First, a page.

Cybersecurity & Tech Surveillance & Privacy

Child Exploitation and the Future of Encryption

Alan Z. Rozenshtein
Wednesday, October 2, 2019, 12:19 PM

On Sept. 28, the New York Times published a harrowing, in-depth investigative story on the prevalence of child pornography on the internet. The piece describes a staggering increase in the number of reports to the federal National Center for Missing & Exploited Children (NCMEC) flagging child sexual abuse imagery online from an already-high one million in 2014 to an almost unfathomable 18.4 million in 2018—an increase of almost 1,750 percent in just four years.

(Source: Pexels/Nagy Arnold)

Published by The Lawfare Institute
in Cooperation With
Brookings

On Sept. 28, the New York Times published a harrowing, in-depth investigative story on the prevalence of child pornography on the internet. The piece describes a staggering increase in the number of reports to the federal National Center for Missing & Exploited Children (NCMEC) flagging child sexual abuse imagery online from an already-high one million in 2014 to an almost unfathomable 18.4 million in 2018—an increase of almost 1,750 percent in just four years. The number of individual images reported is even higher because a single report often identifies multiple offending images. Of these reports, a full 12 million came from just one service, Facebook Messenger. Disproportionate as this number may seem, it is, as former Facebook chief security officer Alex Stamos noted, actually to Facebook’s credit: “companies that report the most [child exploitation materials] are not the worst actors, but the best,” because they are the ones doing the most to find and report harmful content, thus helping law enforcement investigate and prosecute those responsible.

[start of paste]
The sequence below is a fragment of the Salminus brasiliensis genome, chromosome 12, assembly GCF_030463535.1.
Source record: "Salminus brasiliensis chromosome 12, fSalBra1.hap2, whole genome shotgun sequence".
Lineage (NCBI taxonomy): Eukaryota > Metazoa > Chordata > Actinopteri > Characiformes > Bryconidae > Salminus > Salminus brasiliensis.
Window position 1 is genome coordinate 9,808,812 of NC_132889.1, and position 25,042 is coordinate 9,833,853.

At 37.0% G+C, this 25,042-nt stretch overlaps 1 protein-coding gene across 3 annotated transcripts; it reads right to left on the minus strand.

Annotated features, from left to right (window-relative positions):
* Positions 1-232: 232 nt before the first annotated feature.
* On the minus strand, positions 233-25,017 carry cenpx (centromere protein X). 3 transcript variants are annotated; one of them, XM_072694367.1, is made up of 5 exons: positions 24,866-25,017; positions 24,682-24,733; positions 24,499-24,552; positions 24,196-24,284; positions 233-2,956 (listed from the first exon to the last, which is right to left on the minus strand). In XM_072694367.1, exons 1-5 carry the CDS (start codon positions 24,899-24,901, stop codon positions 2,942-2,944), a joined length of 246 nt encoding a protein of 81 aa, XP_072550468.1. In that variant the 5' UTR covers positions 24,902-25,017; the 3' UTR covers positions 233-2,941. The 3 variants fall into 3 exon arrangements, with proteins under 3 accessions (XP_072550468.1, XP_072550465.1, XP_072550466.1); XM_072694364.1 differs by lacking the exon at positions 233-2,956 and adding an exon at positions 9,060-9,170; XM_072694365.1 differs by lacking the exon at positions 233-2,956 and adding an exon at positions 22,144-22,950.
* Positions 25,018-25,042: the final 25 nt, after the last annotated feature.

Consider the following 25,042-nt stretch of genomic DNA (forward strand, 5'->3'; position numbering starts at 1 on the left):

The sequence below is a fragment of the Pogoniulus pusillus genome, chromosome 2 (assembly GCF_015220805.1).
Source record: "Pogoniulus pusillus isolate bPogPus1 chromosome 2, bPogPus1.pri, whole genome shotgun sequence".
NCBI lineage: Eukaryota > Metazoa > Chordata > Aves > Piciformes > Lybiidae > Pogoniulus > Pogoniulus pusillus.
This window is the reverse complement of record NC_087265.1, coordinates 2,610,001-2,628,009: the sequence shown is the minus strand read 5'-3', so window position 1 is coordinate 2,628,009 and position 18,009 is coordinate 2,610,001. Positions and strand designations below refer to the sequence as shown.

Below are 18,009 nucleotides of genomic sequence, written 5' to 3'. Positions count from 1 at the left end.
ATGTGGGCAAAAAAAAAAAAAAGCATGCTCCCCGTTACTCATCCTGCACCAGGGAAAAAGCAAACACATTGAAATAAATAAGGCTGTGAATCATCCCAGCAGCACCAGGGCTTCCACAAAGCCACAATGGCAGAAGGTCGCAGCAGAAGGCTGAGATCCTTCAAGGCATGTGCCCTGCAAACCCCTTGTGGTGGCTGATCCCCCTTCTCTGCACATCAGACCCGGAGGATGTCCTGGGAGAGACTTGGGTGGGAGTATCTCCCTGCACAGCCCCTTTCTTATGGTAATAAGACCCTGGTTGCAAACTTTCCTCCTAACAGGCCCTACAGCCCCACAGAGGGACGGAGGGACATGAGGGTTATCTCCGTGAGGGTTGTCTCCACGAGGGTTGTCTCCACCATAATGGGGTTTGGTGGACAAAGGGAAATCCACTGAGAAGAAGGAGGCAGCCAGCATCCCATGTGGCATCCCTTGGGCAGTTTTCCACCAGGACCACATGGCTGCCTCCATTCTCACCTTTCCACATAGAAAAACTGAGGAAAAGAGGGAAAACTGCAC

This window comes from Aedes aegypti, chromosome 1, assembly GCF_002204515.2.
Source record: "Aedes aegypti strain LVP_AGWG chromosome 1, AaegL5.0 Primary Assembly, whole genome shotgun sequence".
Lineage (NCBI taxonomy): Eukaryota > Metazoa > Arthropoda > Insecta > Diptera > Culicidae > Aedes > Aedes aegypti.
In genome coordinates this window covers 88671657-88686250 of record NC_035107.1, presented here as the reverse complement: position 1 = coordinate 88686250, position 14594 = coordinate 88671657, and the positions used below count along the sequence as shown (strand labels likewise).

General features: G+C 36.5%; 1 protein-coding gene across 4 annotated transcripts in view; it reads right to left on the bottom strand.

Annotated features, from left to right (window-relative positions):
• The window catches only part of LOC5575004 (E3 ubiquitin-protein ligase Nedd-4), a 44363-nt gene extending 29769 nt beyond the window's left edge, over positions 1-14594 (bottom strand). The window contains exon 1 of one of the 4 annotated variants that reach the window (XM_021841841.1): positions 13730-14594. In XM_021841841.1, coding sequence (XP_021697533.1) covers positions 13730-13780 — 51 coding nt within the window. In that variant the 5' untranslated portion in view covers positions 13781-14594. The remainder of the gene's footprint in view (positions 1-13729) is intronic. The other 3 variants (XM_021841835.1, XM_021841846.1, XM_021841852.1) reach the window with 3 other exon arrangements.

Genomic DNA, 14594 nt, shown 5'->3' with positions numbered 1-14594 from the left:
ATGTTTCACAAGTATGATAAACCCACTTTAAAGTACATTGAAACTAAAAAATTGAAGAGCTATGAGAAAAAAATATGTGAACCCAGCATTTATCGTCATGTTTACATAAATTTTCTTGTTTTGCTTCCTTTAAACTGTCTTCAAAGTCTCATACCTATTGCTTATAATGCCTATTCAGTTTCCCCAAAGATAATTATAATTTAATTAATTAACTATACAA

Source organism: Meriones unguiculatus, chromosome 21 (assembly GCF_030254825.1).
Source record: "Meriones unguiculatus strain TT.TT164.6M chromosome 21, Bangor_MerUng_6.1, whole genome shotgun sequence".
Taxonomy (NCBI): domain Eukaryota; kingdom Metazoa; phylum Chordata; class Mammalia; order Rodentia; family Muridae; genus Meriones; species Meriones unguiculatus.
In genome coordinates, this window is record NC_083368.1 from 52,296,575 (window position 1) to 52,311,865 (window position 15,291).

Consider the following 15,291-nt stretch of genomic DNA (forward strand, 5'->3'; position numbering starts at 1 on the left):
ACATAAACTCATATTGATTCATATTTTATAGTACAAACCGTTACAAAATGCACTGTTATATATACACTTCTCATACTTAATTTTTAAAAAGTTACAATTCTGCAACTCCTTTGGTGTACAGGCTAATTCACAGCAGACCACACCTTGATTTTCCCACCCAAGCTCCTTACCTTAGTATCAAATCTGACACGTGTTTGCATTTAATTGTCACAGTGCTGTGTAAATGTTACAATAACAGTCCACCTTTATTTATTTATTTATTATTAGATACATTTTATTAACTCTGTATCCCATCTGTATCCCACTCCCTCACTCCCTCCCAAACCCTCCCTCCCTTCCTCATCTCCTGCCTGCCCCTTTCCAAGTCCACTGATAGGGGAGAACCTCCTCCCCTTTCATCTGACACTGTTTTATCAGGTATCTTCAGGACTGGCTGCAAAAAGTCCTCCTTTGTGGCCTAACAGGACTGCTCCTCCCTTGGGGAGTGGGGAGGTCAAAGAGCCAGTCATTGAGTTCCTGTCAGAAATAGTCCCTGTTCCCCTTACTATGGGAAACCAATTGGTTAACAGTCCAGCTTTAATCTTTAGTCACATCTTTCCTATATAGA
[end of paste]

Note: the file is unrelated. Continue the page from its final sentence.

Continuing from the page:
But this vital stream of evidence may soon come to an end. The Times notes that, as part of a controversial effort to become more “privacy-focused,” Facebook is planning to deploy end-to-end encryption on Messenger as the service’s default setting (as is already the case with Facebook-owned WhatsApp). This kind of encryption (frequently also referred to as “strong encryption”) would make the content of messages inaccessible to third parties, including law enforcement and Facebook itself.


But whereas previous moves by technology giants to expand encryption have been met with universal acclaim by those in the technology community, Facebook’s encryption plan has received a decidedly ambivalent reaction. Casey Newton writes in the tech website The Verge that the fears around Messenger encryption are “straightforward and rational” and describes the issue as a “tough debate.” Ben Thompson, author of the popular Stratechery technology newsletter, asks, “[M]ight it be the case that Facebook’s decision to encrypt conversations is not both good for consumers and good for itself, but rather good for itself and actively bad for society?” This skepticism marks an important shift in the conversation about encryption and gives a preview of the future of the encryption debate.